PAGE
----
• To accommodate this increase in data volume, specialize forensic analysis computers utilize a drive array, which is a group of multiple hard drives which are "bundled" by the computer to function as a single virtual hard drive. Functionally, this allows multiple drives to "share" the task of reading the data, meaning that, for example, a four-drive array would have each drive doing ¼ of the work simultaneously with the other three drives.
  • Once the suspect image is ingested by the forensic system, the entire contents of the image are indexed according to a predefined set of forensic rules and targets. This process can be very taxing on the forensic computer's memory, processor and its storage drives. As such, a properly configured forensic analysis computer requires significantly more power in each of these subsystems than the average end-user's computer. Even with such a properly configured forensic analysis computer, this indexing process can take hours for larger images.
  • Once all of the aforementioned preparatory activities are complete, the forensic expert's work truly begins. Modern computer systems are extremely complex, and the needs of the investigator are entirely dependent on the facts of the case. Determining what computer evidence and artifacts are relevant or important and then investigating that evidence is often an iterative, tedious and time - consuming process that is unpredictable at best. Forcing this investigative process into a confined "box" within a State facility during business hours makes the expert's job extremely difficult if not impossible.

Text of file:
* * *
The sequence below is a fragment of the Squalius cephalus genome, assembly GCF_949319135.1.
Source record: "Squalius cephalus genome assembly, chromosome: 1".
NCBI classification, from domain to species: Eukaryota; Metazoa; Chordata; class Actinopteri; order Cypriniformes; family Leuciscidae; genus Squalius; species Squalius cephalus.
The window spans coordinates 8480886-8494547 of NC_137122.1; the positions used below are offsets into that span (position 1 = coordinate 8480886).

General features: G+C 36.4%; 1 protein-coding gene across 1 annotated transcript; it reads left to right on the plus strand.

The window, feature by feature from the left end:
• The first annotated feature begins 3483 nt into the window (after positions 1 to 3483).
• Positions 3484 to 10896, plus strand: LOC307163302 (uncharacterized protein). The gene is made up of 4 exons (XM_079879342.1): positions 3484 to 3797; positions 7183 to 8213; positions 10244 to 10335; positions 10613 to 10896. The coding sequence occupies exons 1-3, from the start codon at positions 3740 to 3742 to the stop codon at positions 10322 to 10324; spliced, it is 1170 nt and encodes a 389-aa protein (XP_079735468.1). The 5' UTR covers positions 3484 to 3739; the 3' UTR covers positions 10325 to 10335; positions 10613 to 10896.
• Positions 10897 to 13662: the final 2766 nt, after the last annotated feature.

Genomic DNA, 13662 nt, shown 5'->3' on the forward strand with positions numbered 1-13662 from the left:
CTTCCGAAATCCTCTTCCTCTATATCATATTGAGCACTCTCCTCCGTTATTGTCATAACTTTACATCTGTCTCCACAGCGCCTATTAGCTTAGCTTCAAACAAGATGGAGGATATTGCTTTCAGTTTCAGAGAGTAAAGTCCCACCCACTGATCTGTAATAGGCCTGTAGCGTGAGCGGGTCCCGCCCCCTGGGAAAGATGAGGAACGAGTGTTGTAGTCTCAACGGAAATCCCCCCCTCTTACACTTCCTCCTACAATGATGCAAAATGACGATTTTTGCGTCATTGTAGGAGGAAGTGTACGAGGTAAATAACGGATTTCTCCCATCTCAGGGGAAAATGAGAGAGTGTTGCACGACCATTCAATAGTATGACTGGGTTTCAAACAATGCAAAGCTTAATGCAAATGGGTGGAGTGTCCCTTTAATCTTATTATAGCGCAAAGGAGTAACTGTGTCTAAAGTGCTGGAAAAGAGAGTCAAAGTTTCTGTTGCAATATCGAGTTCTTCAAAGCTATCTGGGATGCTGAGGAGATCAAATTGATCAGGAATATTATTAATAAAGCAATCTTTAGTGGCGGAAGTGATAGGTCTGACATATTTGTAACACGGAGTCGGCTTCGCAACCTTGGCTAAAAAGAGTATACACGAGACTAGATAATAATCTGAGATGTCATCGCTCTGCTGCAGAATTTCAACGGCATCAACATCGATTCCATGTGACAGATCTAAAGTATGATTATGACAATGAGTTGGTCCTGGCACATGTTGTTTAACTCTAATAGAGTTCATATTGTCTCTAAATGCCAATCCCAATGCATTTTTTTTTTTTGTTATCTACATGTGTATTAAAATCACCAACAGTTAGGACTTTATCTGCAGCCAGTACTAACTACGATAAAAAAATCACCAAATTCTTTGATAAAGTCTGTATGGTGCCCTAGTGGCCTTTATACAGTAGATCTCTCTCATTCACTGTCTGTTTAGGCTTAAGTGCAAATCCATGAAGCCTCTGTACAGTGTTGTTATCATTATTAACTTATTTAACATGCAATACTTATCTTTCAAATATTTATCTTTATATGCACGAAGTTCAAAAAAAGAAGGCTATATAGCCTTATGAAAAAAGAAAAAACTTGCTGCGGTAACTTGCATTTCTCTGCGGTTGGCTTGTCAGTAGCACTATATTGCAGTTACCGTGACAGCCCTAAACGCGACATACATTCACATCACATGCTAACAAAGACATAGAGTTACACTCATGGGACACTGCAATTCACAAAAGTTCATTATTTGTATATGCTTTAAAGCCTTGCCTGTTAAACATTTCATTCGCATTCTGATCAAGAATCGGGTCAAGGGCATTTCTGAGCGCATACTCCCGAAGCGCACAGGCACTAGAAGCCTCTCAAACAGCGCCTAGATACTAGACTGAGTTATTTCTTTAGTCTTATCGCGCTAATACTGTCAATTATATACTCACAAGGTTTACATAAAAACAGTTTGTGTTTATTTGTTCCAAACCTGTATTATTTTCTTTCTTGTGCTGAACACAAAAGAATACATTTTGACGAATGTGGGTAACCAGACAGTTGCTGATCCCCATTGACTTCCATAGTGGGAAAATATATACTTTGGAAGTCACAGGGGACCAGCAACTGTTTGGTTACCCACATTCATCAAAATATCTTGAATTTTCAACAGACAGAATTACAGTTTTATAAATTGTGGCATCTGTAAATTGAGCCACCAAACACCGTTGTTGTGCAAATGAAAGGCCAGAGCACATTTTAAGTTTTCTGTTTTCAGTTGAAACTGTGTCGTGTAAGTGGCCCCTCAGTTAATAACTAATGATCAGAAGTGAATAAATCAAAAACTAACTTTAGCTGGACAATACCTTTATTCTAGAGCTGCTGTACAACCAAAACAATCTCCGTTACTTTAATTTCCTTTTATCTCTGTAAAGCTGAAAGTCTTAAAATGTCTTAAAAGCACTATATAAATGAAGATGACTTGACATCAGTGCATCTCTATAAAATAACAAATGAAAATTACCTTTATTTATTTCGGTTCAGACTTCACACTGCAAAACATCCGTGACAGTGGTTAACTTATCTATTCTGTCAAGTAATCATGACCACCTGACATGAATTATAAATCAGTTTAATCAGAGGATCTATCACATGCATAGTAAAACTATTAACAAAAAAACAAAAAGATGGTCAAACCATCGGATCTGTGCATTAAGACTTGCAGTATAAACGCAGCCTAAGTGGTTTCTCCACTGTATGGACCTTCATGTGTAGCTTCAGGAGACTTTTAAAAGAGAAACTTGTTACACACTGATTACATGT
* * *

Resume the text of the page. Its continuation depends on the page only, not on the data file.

• Because the process is often iterative, and as the expert uncovers new information or clues, he must discuss his findings with defense counsel and adjust his inquiry accordingly. In the earlier example, the expert had numerous calls with defense counsel regarding various discoveries he made during his analysis which led to new lines of investigation.
  • Finally, there are currently a VERY limited number of experts in Tennessee who possess the knowledge and equipment to conduct the necessary analysis. In the example case herein, the case was being prosecuted in a county over 120 miles from the expert's office. Requiring the expert to travel to the State's facility to conduct his investigation is overly burdensome when the two are located in the same city. When they are geographically separated by large distances, it become impossible.

Secondary Effects and Lifestyle Businesses

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INTRODUCTION

The owner of a local Lifestyle Club, known to the general public as "Swingers Clubs," approached me to discuss the best strategy to oppose recent legislation passed by the Metropolitan City Council and similar legislation introduced in the State Legislature that will place strict regulations on clubs like his. He further indicated that his industry on a broader scale is concerned about the potential precedent these actions could establish across the country and is evaluating options for taking a stand against them as a consolidated group. This paper takes a brief look at the legal issues involved, the history of the use by municipalities of the Secondary Effects Doctrine to bypass First Amendment protections and possible alternative plans for these businesses to survive this conservative attack on their businesses and lifestyle.